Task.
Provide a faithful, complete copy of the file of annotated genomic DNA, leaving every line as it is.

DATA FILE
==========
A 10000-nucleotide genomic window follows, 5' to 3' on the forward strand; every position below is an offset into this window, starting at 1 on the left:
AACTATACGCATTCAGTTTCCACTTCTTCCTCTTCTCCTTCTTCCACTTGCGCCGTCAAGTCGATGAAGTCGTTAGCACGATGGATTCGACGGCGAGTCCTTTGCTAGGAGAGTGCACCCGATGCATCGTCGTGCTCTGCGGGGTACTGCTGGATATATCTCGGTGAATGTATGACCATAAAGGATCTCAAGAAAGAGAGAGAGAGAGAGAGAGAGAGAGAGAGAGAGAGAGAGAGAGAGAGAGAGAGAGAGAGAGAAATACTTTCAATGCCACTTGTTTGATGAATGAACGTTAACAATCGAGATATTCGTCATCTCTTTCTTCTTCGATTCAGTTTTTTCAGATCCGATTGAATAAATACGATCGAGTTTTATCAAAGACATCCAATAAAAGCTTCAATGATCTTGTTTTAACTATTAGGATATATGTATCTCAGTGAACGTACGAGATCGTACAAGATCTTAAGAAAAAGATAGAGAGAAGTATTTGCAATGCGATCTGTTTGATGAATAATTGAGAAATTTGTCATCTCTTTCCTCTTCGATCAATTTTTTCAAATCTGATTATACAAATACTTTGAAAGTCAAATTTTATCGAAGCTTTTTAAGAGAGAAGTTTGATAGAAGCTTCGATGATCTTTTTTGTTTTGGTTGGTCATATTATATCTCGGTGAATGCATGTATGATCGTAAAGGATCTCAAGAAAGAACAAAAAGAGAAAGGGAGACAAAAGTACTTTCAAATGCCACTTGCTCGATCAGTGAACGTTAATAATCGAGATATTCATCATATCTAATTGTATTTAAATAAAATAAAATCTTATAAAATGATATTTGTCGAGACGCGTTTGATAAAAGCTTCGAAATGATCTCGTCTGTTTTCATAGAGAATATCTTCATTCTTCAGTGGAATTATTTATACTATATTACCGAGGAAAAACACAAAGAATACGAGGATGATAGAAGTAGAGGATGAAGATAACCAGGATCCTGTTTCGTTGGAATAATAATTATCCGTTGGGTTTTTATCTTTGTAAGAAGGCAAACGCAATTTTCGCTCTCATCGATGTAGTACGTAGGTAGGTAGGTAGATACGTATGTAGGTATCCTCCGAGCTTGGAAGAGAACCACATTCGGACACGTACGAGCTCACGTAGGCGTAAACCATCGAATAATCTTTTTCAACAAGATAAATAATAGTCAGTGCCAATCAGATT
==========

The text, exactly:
A 10000-nucleotide genomic window follows, 5' to 3' on the forward strand; every position below is an offset into this window, starting at 1 on the left:
AACTATACGCATTCAGTTTCCACTTCTTCCTCTTCTCCTTCTTCCACTTGCGCCGTCAAGTCGATGAAGTCGTTAGCACGATGGATTCGACGGCGAGTCCTTTGCTAGGAGAGTGCACCCGATGCATCGTCGTGCTCTGCGGGGTACTGCTGGATATATCTCGGTGAATGTATGACCATAAAGGATCTCAAGAAAGAGAGAGAGAGAGAGAGAGAGAGAGAGAGAGAGAGAGAGAGAGAGAGAGAGAGAGAGAGAGAAATACTTTCAATGCCACTTGTTTGATGAATGAACGTTAACAATCGAGATATTCGTCATCTCTTTCTTCTTCGATTCAGTTTTTTCAGATCCGATTGAATAAATACGATCGAGTTTTATCAAAGACATCCAATAAAAGCTTCAATGATCTTGTTTTAACTATTAGGATATATGTATCTCAGTGAACGTACGAGATCGTACAAGATCTTAAGAAAAAGATAGAGAGAAGTATTTGCAATGCGATCTGTTTGATGAATAATTGAGAAATTTGTCATCTCTTTCCTCTTCGATCAATTTTTTCAAATCTGATTATACAAATACTTTGAAAGTCAAATTTTATCGAAGCTTTTTAAGAGAGAAGTTTGATAGAAGCTTCGATGATCTTTTTTGTTTTGGTTGGTCATATTATATCTCGGTGAATGCATGTATGATCGTAAAGGATCTCAAGAAAGAACAAAAAGAGAAAGGGAGACAAAAGTACTTTCAAATGCCACTTGCTCGATCAGTGAACGTTAATAATCGAGATATTCATCATATCTAATTGTATTTAAATAAAATAAAATCTTATAAAATGATATTTGTCGAGACGCGTTTGATAAAAGCTTCGAAATGATCTCGTCTGTTTTCATAGAGAATATCTTCATTCTTCAGTGGAATTATTTATACTATATTACCGAGGAAAAACACAAAGAATACGAGGATGATAGAAGTAGAGGATGAAGATAACCAGGATCCTGTTTCGTTGGAATAATAATTATCCGTTGGGTTTTTATCTTTGTAAGAAGGCAAACGCAATTTTCGCTCTCATCGATGTAGTACGTAGGTAGGTAGGTAGATACGTATGTAGGTATCCTCCGAGCTTGGAAGAGAACCACATTCGGACACGTACGAGCTCACGTAGGCGTAAACCATCGAATAATCTTTTTCAACAAGATAAATAATAGTCAGTGCCAATCAGATT